Slow & Steady

What you say and how you say it is critical in reducing anxiety in a person with dementia:

1. Ask one simple question at a time. Complex choices may overload the person’s decision-making ability.

2. Ask them to do one task at a time. They may not be able to remember several tasks or be unable to make sense of your message. Most things we ask a person to do— get ready for bed, put on a coat to go to the store—involve several tasks. The person with dementia may not be able to sort out these tasks. Break down each project into individual steps and ask them to do one step at a time.

3. Speak slowly, and wait for the person to respond. Their response may be much slower than what seems normal to us. Breathe. Wait.

Communication Breakdown

The progression of Alzheimer’s often results in crossed wires and short circuits. Here’s how I’ve learned to improve verbal communication with my mom:

  1. Lower the tone of your voice. A raised pitch is a nonverbal signal that one is upset. A lower pitch is also easier for a hearing-impaired person to hear.
  2. Eliminate distracting noises or activities. Because of a possible hearing deficit and because of the person’s inability to tune extraneous things out, she may be unable to understand you when there are noises or distractions around her.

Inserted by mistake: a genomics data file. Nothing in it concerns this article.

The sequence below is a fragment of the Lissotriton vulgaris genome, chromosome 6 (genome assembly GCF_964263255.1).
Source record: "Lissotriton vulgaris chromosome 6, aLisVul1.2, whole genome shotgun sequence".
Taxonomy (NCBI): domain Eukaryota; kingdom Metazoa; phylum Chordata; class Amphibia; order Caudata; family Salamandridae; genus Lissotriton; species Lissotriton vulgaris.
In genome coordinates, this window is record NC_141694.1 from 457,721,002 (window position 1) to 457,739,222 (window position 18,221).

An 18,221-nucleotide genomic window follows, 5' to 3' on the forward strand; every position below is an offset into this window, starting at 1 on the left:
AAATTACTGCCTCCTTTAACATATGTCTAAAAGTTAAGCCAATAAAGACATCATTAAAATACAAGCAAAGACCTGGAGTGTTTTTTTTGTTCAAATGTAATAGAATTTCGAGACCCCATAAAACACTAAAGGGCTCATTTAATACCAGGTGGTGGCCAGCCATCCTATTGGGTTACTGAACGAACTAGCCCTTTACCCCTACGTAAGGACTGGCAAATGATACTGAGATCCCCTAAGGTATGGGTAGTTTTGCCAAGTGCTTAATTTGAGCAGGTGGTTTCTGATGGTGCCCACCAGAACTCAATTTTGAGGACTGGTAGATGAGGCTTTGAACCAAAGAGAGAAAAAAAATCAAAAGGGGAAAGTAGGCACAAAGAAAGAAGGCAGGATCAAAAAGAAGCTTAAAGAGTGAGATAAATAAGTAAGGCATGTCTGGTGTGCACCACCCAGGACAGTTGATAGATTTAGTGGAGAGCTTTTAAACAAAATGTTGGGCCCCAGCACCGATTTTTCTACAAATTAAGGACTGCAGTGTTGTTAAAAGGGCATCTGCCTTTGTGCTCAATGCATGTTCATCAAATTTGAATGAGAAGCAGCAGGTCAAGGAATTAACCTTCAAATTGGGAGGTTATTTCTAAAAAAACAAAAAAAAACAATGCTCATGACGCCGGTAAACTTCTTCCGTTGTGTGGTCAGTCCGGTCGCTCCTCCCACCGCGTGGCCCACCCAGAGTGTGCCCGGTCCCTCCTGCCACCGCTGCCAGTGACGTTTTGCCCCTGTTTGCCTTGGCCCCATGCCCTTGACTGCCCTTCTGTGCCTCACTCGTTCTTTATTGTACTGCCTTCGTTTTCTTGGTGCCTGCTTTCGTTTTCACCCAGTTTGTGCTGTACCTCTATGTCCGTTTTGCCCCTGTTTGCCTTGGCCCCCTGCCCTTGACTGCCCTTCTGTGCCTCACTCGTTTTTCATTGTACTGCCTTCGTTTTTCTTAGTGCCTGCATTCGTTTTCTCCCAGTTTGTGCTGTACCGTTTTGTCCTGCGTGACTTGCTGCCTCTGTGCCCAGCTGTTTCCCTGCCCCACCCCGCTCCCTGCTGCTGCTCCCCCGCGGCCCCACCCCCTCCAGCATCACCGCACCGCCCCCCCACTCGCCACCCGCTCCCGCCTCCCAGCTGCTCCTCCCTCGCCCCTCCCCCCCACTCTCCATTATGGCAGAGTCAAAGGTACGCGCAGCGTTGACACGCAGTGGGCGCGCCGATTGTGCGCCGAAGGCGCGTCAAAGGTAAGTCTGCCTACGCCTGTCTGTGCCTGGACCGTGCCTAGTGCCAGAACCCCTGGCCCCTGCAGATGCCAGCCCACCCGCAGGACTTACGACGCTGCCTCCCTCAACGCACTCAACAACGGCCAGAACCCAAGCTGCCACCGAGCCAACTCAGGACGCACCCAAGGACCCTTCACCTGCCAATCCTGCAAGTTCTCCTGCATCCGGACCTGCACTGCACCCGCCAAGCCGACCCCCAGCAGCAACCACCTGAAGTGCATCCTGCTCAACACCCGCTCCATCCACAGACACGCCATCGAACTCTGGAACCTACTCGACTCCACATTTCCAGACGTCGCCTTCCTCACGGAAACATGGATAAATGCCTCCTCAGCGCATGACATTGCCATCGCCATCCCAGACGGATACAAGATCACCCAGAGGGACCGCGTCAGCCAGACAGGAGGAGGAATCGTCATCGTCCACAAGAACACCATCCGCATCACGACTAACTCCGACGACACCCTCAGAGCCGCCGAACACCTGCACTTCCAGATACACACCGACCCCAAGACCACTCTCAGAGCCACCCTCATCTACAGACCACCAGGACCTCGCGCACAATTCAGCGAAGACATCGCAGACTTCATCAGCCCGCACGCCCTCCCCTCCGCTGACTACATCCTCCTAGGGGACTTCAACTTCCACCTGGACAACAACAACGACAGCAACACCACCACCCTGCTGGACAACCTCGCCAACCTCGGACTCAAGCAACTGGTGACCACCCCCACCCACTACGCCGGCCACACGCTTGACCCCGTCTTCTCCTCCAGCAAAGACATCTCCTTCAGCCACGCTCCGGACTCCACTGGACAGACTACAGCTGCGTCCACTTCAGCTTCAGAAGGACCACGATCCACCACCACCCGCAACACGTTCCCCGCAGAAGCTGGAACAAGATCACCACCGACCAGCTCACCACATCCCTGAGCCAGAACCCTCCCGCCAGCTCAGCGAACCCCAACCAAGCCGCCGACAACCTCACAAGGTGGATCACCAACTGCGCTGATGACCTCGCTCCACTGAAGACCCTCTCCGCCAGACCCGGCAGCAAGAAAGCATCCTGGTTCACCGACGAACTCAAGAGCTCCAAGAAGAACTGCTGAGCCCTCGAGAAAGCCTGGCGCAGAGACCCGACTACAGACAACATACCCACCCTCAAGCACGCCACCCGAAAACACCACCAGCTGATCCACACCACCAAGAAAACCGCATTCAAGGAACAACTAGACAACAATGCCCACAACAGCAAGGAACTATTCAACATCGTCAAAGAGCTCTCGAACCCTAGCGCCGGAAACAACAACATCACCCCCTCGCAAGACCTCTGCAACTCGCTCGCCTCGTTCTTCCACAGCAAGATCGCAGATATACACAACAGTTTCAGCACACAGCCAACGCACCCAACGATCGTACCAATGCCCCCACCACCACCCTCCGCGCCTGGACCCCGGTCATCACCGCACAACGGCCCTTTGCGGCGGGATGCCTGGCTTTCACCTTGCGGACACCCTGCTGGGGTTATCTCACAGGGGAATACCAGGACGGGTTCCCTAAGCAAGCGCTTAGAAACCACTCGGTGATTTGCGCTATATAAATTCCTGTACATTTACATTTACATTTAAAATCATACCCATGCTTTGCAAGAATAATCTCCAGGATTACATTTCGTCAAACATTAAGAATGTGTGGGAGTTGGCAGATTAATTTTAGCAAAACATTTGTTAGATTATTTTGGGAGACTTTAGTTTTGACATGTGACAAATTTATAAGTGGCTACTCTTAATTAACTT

3. Use short words and short, simple sentences. Instead of saying, “I think I’ll take the car to the garage tonight instead of in the morning because in the morning I’ll be stuck in traffic,” just say, “I’m going to take the car to the garage now.”

Want more? Stay tuned!

Tick Tock


“I stashed all the clocks in the attic today,” said mom’s caregiver, who fills in when I’m gone. “Time is really stressing her out.”

Clocks and calendars are a cacophony of confusion for mom. Adrift on the time-space continuum, she’s never certain of the day of the week, the season, whether morning or night. “I’m having trouble understanding August,” she confessed and pointed to the calendar, now as perplexing as her windup clock.

Not being able to keep track of time makes her anxiously ask what time it is. Yet as soon as I answer, she’s forgotten the whole conversation and asks again.

At first, I didn’t get it. But I learned that as a result of lost brain functions, people with dementia can’t judge the passage of time. Since mom can’t remember what she’s done in the immediate past, she has no way to gauge how much time has passed.

When I finally accepted this, I received an unexpected gift: compassion.

The clocks may be hidden, but their numbers remain forever jumbled in her mind.